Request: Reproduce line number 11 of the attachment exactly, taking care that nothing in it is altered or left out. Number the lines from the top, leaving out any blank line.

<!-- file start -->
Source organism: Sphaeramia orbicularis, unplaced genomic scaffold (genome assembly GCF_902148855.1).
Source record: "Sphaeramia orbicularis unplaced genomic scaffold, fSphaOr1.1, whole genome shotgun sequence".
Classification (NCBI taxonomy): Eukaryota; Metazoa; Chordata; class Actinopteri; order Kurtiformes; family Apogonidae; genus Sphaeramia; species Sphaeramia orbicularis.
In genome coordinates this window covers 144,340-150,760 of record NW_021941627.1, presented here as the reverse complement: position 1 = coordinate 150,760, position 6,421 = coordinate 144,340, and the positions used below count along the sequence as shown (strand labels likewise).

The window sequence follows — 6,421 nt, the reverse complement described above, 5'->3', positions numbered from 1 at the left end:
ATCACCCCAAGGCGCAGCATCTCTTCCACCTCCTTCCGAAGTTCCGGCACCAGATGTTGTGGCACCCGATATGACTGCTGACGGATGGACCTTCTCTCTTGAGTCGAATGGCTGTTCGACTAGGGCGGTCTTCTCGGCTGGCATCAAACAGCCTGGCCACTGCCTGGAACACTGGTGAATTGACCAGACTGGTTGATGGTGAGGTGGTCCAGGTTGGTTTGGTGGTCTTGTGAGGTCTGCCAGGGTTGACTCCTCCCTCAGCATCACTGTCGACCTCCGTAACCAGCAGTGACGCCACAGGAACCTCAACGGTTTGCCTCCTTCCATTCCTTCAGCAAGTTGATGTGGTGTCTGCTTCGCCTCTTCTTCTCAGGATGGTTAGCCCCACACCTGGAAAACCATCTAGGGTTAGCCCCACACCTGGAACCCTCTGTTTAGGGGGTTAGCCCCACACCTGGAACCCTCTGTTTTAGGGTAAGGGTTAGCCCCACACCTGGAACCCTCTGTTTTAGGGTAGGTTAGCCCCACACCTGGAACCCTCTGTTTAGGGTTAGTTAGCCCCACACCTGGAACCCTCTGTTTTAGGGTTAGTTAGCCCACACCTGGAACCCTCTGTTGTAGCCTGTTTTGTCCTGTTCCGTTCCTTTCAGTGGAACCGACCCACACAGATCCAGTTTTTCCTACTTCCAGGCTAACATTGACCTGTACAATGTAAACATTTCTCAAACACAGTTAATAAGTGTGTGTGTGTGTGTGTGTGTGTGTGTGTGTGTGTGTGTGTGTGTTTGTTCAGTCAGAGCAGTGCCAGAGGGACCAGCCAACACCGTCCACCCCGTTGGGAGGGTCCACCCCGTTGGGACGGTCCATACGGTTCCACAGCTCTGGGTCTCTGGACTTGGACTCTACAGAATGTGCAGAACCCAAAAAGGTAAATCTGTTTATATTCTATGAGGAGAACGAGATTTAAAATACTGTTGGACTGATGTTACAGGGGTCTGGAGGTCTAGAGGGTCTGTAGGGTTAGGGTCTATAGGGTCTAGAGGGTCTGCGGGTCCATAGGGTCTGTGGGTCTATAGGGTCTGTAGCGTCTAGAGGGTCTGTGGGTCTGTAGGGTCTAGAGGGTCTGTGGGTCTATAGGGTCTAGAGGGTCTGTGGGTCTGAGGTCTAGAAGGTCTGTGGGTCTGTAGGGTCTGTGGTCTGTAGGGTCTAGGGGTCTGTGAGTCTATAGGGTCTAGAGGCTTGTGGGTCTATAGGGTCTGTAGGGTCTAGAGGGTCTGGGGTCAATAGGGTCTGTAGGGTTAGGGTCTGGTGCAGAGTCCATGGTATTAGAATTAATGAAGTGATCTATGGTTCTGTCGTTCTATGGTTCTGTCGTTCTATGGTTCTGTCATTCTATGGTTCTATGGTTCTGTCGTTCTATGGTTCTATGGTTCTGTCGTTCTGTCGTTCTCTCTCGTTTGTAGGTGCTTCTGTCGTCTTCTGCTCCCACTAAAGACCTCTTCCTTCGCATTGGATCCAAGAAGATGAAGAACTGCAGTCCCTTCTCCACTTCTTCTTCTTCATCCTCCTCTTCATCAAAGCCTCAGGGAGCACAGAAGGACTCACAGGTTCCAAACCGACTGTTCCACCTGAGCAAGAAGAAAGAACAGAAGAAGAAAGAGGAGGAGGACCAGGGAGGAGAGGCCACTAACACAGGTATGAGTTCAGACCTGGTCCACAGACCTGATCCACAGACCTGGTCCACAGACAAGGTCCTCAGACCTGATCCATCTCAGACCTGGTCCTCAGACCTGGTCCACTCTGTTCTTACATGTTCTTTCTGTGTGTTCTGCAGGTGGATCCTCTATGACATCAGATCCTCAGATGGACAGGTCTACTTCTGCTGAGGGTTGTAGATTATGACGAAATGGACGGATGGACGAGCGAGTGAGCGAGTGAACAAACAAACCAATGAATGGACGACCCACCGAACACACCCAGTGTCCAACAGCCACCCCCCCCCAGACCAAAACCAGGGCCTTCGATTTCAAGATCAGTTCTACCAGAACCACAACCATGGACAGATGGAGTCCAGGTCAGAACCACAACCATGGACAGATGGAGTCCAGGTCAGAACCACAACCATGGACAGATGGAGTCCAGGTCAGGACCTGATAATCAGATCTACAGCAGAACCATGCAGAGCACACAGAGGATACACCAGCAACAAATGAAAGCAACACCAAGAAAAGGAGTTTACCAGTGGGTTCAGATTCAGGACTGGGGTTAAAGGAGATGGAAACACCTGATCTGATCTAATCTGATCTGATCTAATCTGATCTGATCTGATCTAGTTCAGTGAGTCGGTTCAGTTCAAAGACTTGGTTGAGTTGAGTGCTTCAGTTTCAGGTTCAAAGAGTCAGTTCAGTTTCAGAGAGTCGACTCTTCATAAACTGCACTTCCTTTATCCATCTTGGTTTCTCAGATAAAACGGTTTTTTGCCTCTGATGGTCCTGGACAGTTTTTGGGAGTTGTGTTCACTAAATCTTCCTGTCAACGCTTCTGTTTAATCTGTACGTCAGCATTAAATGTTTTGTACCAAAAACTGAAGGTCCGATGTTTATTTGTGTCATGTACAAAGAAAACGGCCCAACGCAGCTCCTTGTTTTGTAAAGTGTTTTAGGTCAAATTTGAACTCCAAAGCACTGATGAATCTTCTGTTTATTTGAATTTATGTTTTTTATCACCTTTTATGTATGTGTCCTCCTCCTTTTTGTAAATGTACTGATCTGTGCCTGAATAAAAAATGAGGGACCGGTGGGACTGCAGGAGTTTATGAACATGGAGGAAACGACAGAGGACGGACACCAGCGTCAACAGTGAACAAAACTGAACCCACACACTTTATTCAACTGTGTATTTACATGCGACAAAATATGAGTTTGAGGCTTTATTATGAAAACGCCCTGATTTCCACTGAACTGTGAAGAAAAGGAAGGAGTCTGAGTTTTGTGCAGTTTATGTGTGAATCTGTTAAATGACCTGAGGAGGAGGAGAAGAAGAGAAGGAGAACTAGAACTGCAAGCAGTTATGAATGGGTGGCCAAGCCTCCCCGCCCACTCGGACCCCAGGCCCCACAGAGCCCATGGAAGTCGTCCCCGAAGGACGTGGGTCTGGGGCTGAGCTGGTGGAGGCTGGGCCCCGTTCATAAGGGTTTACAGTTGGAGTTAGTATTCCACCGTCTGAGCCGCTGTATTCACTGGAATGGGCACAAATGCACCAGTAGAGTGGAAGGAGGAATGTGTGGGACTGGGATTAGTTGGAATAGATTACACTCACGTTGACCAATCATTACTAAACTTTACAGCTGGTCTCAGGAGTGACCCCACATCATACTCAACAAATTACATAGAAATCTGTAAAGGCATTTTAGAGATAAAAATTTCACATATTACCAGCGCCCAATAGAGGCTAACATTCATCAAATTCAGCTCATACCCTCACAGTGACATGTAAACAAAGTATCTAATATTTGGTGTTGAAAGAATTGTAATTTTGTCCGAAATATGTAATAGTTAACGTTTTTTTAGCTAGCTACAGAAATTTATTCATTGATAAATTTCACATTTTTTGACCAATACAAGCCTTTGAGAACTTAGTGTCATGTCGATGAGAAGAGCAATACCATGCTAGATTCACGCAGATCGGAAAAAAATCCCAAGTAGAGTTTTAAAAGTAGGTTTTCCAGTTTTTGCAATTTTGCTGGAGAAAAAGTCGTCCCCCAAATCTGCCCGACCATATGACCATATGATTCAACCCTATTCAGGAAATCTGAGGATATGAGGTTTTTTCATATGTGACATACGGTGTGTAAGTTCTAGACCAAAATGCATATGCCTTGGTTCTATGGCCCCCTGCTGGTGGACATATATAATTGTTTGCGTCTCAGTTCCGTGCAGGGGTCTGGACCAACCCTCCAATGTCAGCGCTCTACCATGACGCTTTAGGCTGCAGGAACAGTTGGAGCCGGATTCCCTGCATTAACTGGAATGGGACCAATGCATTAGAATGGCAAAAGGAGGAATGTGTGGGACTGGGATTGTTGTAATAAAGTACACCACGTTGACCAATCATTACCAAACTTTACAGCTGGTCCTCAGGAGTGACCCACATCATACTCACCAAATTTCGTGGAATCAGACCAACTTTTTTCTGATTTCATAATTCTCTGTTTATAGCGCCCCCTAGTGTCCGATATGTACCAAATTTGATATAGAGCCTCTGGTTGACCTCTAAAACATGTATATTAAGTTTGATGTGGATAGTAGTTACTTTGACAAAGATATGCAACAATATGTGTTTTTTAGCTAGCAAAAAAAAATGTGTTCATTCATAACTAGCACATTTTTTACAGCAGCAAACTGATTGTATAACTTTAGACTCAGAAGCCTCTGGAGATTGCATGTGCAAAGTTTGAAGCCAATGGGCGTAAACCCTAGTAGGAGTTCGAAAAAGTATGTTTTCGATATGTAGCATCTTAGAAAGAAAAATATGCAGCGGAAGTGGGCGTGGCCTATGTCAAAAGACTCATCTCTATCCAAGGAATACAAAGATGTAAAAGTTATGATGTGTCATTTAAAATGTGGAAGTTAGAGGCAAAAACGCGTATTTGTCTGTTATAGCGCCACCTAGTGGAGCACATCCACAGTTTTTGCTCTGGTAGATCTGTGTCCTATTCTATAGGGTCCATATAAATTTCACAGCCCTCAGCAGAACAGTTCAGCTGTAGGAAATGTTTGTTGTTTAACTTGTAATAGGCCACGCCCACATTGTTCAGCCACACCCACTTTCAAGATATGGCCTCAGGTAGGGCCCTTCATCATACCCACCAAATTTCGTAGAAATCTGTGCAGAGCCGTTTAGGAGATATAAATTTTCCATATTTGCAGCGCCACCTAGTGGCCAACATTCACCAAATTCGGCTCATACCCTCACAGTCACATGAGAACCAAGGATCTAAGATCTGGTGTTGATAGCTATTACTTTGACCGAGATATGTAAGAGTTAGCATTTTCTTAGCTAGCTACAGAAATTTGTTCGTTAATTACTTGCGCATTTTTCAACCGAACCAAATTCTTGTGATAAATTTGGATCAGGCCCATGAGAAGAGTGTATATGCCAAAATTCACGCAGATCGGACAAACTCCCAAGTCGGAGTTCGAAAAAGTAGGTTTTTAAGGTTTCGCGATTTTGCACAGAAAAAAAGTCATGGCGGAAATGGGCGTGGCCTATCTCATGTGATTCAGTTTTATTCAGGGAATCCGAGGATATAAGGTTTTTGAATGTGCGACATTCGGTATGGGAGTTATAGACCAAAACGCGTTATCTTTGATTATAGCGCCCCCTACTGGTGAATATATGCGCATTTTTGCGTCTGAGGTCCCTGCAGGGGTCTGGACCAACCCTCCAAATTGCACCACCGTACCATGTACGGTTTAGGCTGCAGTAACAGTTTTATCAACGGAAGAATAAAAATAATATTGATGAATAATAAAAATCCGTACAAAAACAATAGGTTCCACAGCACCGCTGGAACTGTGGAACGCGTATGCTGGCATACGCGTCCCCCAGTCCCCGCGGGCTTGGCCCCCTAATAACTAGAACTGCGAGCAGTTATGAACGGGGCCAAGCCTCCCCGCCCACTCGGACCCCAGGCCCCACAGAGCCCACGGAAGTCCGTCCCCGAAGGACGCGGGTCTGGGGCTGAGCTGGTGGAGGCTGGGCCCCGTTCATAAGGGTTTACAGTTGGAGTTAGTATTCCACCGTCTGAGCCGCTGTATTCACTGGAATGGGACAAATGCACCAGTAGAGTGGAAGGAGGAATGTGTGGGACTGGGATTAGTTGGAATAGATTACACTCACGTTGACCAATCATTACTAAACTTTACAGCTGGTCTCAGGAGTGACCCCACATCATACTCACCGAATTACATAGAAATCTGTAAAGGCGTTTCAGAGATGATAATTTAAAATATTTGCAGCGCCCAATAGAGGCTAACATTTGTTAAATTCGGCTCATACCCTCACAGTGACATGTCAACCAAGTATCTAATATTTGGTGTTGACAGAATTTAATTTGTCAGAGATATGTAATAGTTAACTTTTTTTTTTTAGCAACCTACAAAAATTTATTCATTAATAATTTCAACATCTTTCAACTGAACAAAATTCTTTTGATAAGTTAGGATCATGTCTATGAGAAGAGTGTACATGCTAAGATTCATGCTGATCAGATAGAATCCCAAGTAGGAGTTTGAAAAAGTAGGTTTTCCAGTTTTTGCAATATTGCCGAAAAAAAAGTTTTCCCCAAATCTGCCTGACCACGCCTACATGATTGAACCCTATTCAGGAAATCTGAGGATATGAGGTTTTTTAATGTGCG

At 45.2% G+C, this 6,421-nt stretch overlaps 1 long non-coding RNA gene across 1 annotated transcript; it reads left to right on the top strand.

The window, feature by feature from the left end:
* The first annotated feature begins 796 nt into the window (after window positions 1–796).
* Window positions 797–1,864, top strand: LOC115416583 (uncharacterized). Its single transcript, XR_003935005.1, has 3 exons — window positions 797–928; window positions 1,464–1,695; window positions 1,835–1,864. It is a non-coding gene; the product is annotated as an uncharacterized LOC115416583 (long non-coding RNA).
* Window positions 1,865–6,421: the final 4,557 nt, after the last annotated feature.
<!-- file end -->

* Window positions 1,865–6,421: the final 4,557 nt, after the last annotated feature.